by Andrew Crisp
Most eyewitnesses agreed: it's a miracle no one was seriously injured, let alone killed.
A semi truck carrying an oversize load slammed into an overhead girder on a bridge spanning Washington State's Skagit River May 23, causing a section of the bridge to collapse into the water below.
Outside of Mount Vernon, passenger vehicles traveling the four-lane Interstate 5 tumbled into the water after a portion of the decades-old bridge gave way. The driver of the semi truck believed to have caused the collapse remained at the scene and cooperated with investigators, according to the Associated Press.
Three people were rescued from their vehicles 25 feet below the bridge in the Skagit River, but all sustained non-life-threatening injuries. Driver Dan Sligh and his wife were in their pickup truck traveling down I-5, en route to a camping trip, when the accident happened.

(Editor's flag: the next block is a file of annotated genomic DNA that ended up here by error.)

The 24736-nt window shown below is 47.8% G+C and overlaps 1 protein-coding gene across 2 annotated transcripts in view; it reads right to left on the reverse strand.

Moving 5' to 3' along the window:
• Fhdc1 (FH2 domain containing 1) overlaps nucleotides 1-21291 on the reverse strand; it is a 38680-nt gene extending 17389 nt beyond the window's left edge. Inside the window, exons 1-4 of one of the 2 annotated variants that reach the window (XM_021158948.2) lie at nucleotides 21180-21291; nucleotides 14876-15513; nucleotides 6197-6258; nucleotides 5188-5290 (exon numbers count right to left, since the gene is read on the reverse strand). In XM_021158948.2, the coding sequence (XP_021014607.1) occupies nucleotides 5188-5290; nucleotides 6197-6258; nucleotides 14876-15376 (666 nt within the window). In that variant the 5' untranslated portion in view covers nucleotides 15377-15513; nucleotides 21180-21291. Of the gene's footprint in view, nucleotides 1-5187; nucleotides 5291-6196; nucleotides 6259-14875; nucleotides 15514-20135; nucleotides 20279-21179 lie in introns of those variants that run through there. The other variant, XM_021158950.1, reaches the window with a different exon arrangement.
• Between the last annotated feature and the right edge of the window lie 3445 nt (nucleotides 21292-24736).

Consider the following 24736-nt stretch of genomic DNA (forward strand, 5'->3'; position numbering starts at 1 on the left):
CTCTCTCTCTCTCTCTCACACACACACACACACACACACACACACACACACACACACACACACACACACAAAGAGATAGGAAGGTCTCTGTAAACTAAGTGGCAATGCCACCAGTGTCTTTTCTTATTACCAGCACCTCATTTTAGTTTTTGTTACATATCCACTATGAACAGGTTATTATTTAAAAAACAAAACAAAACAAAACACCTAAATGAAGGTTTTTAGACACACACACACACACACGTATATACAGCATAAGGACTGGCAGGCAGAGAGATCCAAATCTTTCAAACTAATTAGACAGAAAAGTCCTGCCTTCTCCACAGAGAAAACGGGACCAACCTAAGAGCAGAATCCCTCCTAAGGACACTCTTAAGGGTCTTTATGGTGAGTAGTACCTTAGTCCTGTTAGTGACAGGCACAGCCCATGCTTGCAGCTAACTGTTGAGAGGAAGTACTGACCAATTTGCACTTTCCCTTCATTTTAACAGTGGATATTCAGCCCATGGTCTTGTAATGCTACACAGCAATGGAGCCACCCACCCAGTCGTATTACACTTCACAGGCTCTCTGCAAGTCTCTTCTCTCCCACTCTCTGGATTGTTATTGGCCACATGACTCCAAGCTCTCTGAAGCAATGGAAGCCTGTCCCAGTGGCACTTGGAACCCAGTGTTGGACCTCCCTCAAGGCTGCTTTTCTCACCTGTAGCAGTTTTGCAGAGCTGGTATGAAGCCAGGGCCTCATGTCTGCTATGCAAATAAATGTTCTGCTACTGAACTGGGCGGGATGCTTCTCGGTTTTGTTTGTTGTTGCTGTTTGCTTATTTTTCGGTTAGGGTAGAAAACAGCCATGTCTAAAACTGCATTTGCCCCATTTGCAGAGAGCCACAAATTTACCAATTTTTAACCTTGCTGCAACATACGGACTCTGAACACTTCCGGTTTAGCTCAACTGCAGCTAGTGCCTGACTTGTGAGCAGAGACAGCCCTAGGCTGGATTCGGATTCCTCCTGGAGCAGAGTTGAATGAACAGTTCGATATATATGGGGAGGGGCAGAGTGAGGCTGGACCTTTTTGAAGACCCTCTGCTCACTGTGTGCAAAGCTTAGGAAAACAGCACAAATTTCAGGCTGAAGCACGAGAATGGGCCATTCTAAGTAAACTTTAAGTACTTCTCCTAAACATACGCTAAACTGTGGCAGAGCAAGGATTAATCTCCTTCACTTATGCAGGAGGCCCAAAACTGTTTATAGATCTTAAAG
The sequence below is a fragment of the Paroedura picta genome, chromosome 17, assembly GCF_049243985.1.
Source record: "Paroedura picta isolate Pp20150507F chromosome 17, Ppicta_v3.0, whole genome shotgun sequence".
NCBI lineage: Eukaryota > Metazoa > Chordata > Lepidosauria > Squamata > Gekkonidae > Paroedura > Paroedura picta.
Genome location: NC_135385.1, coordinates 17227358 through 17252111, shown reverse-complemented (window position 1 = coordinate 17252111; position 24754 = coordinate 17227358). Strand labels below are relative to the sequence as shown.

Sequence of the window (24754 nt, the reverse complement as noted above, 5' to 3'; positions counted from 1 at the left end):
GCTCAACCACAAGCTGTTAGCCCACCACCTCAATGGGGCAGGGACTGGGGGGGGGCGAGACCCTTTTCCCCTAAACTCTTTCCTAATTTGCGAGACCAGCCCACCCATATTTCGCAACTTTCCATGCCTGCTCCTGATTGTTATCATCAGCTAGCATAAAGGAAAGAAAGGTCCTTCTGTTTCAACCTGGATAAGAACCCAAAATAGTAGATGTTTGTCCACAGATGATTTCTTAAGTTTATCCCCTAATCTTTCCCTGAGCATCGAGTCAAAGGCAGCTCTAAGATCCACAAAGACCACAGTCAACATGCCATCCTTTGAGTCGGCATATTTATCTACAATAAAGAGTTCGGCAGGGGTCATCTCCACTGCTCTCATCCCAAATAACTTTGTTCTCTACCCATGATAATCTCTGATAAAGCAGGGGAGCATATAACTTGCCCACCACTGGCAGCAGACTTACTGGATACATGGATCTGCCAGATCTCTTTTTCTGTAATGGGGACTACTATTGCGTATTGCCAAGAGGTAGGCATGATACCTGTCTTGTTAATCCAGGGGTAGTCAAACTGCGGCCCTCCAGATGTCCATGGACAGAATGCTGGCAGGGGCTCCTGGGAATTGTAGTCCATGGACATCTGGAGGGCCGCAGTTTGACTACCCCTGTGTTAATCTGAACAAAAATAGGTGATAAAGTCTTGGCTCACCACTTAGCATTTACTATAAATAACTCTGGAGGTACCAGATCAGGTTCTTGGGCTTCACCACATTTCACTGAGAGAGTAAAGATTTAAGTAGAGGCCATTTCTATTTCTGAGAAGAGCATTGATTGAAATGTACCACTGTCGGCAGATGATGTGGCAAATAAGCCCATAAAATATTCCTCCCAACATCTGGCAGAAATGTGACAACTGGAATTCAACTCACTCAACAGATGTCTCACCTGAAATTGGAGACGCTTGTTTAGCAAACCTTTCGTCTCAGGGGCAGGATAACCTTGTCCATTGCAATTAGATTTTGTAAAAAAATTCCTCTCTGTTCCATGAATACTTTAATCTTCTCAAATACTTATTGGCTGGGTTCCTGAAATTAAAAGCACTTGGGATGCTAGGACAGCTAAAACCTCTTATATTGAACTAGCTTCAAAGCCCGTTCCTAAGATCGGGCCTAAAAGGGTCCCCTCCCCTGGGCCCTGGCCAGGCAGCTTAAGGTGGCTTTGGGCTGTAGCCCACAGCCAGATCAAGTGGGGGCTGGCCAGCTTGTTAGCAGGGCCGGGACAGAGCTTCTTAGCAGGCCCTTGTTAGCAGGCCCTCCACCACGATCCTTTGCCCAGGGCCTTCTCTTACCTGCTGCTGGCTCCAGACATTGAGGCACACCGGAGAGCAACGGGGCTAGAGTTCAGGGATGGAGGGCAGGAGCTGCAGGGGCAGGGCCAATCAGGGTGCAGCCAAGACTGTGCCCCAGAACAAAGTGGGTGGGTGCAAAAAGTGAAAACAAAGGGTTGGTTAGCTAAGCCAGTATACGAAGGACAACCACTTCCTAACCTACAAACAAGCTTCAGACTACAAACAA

"I hit the brakes and we went off," Sligh told AP.
Built in 1955, the bridge was inspected twice in the last year, according to Lynn Peterson, Secretary of Transportation of the Washington State Department of Transportation.
"It's an older bridge that needs a lot of work just like a good number of bridges around the state," she said.